Eucalyptus quinniorum facts for kids
Quick facts for kidsMonkey gum
Eucalyptus quinniorum, commonly known as monkey gum, is a species of mallee or a small to medium-sized tree that is endemic to northern New South Wales. It has smooth bark with persistent, stringy bark near the base, linear to narrow lance-shaped adult leaves, flower buds in groups of seven, white flowers and hemispherical to cylindrical fruit.
Eucalyptus quinniorum is a mallee with between five and twelve trunks, sometimes a tree that typically grows to a height of 16 m (52 ft), and forms a lignotuber. It has smooth greyish bark with a small amount of rough, stringy bark near the base. Young plants and coppice regrowth have glossy green, egg-shaped to broadly lance-shaped leaves that are 45–230 mm (1.8–9.1 in) long and 14–60 mm (0.55–2.36 in) wide with a petiole 5–14 mm (0.20–0.55 in) long. Adult leaves are arranged alternately, the same shade of glossy, dark green on both sides, linear to narrow lance-shaped or curved, 140–240 mm (5.5–9.4 in) long and 16–34 mm (0.63–1.34 in) wide on a petiole 12–34 mm (0.47–1.34 in) long. The flower buds are arranged in leaf axils in groups of seven on a flattened, unbranched peduncle 5–13 mm (0.20–0.51 in) long, the individual buds sessile. Mature buds are oblong to club-shaped, 9–13 mm (0.35–0.51 in) long and 2.5–5 mm (0.098–0.197 in) wide with a conical, hemispherical or beaked operculum. The flowers are white and the fruit is a hemispherical to cylindrical, ribbed capsule 6–8 mm (0.24–0.31 in) long and wide with the valves protruding.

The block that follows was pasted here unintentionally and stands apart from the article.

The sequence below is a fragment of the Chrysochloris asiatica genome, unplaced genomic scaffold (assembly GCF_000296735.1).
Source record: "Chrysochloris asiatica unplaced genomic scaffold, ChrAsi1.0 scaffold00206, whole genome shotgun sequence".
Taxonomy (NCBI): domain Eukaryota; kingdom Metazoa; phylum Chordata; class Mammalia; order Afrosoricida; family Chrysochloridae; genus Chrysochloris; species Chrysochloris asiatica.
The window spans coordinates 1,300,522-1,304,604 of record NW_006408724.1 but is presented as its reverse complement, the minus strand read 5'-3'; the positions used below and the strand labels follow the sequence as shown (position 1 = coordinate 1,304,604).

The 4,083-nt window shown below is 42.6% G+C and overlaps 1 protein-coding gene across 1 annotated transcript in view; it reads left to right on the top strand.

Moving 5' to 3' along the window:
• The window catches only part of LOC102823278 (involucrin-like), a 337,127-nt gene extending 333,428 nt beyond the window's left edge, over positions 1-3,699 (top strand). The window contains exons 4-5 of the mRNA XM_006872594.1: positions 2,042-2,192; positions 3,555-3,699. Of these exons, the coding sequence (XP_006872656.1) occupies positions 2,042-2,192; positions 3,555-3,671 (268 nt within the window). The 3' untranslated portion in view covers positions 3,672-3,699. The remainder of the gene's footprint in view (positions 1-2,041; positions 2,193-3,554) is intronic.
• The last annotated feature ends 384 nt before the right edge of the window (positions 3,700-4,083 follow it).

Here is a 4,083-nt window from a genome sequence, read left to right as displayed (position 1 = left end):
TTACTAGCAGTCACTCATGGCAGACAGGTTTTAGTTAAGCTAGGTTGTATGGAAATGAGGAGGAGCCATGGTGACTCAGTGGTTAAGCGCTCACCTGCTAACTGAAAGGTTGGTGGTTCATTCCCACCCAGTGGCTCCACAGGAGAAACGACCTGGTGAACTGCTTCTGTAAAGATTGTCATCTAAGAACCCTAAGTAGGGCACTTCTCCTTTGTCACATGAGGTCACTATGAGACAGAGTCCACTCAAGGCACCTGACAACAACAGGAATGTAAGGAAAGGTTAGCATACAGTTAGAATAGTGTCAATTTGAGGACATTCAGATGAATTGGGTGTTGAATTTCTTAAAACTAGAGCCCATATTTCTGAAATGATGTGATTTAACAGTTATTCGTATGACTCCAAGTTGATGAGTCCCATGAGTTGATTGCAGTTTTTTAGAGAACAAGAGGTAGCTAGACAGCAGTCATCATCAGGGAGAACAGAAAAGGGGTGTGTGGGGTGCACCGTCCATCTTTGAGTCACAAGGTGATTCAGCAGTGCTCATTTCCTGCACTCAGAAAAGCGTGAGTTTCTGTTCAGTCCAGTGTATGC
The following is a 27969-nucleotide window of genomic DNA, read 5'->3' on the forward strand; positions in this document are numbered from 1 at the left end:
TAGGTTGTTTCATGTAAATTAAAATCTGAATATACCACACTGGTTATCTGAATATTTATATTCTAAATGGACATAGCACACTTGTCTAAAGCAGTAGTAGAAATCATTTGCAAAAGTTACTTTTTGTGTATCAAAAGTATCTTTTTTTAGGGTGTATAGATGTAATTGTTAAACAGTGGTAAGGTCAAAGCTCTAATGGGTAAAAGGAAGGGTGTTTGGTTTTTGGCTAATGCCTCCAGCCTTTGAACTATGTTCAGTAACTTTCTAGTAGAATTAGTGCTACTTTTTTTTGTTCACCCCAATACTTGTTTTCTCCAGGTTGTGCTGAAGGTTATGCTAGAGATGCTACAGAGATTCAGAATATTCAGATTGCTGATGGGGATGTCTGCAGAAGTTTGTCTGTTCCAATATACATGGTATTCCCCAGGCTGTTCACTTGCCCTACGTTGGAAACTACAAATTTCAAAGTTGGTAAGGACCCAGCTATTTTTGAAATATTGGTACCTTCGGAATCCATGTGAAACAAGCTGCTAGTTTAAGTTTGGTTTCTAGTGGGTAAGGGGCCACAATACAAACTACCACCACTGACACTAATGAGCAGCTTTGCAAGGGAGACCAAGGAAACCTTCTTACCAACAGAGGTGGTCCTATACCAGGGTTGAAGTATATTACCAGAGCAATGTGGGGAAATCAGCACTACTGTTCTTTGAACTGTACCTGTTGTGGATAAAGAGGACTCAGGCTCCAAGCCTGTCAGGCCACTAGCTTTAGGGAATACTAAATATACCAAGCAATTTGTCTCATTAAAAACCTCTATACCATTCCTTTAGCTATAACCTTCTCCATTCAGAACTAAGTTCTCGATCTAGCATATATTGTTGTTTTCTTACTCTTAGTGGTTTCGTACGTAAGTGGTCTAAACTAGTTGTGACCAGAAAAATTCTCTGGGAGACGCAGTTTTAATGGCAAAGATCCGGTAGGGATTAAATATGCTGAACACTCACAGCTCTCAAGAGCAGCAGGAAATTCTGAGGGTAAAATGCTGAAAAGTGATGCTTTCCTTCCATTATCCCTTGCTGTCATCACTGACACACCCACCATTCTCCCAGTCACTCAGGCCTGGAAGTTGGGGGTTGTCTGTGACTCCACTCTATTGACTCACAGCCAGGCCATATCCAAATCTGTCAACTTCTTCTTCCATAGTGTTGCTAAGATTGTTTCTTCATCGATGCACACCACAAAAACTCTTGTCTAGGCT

Taxonomy and naming
Eucalyptus quinniorum was first formally described in 1999 by John Hunter and Jeremy James Bruhl in the journal Telopea from material collected east of Barraba in 1998. The specific epithet (quinniorum) honours Chris Quinn and Frances Quinn, staff members of the University of New England.
Distribution and habitat
Eucalyptus quinniorum Facts for Kids. Kiddle Encyclopedia.